The statement was held on October 28th under item 22 "Assistance in mine action", and went as follows:
Anti-personnel landmines remain a serious cause of human suffering in many parts of the world. Since the entry into force of the Mine Ban Convention on 1 March 1999, much has been achieved to relieve this suffering, but much still remains to be done. Norway believes that in order to address the problems caused by anti-personnel mines properly, the following principles are important:
- Sensible resource utilisation requires that states are committed to the obligations of the Mine Ban Convention. National ownership of mine action and mine victim assistance is vital. Mine affected countries must assess their own needs and define their own priorities. Sharing knowledge and experience among mine-affected countries constitutes a resource in itself and should be further enhanced.
- To make better use of resources, mine action needs to be co-ordinated at the lowest possible level. The co-operation between national and local authorities, field operators and donors should be enhanced. In order to make mine action sustainable and effective, the primary responsibility needs to be with the mine affected countries themselves.
- Mine Action should be further integrated into both the humanitarian and development agendas. In mine-affected areas mine action must be an integral part of the efforts towards poverty reduction and sustainable development.
The Mine Ban Convention is the primary framework for mine action. The Convention holds provisions not only for a total ban on anti-personnel mines, but also on international cooperation and assistance in mine action. The first Review Conference of the Convention will take place in Nairobi in one months time. The Conference will agree on the way forward for mine action for the next five years. Norway’s priorities will be to promote the intensification and acceleration of mine clearance efforts, at the same time as adequeately ensuring effective care, rehabilitation and reintegration of landmine victims. A continued strong political support for the Convention is important to secure its effective implementation at field level. The most effective and expeditious fulfilment of the Convention’s article five is crucial in this regard. Norway will also work towards securing adequate funding for mine action and, and in particular, advocating the best possible utilisation of the resources available.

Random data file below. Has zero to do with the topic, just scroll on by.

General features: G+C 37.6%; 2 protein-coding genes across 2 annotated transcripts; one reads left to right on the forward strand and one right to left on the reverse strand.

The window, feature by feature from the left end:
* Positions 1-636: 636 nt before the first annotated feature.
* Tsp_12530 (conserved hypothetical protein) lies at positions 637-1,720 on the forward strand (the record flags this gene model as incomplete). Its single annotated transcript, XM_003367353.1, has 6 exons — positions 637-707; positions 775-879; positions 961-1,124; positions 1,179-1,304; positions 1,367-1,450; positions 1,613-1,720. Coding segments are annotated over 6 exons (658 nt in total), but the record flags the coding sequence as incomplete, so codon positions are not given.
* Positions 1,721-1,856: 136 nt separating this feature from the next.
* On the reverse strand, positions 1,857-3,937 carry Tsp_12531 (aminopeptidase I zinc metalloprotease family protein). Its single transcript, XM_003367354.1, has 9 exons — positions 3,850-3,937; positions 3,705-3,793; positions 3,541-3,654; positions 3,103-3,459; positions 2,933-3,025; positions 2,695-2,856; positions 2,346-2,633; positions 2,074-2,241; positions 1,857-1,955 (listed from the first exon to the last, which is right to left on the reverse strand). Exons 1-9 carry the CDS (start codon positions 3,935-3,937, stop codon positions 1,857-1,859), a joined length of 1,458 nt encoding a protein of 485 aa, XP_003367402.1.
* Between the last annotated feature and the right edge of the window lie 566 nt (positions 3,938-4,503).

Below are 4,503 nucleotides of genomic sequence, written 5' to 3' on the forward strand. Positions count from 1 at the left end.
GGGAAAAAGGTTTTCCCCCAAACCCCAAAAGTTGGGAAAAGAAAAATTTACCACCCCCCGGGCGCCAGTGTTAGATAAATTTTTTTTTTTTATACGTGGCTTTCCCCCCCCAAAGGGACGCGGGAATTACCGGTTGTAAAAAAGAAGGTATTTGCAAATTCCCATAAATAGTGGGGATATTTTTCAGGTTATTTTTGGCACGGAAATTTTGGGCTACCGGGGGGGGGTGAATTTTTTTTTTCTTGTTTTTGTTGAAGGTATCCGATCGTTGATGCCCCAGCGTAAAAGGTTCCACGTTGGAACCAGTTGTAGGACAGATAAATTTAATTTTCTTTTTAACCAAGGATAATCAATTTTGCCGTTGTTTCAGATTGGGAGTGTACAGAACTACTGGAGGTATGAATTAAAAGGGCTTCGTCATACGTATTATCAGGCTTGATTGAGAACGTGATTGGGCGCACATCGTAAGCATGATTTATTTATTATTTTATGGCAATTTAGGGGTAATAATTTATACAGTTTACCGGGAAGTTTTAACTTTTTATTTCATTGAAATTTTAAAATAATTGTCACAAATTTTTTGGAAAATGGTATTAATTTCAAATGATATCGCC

Discussions in the framework of the Mine Ban Convention take place between all actors involved. That is mine-affected states, other states, the ICRC, various non-governmental organisations and operators in the field, as well as regional organisations and the UN system. This is a major strength of the Convention.
The United Nations has a role to play in mine action. The implementing agencies of the UN should continue to include mine action in their regular activities when this is relevant. For example, both the UNDP and UNICEF have demonstrated that this is possible. When relevant, mine action should be part of the UN consolidated appeals and the UNDP needs assessments. In our view, the task of UNMAS is to support the necessary co-ordination within the UN system and to secure that mine action is part of discussions and strategies of the UN where this is relevant.
Meaningful implementation of the Mine Ban Convention and the best possible utilisation of the resources available for mine action can only be achieved if efforts are properly coordinated at field level. This is why national ownership of mine action programmes must be ensured.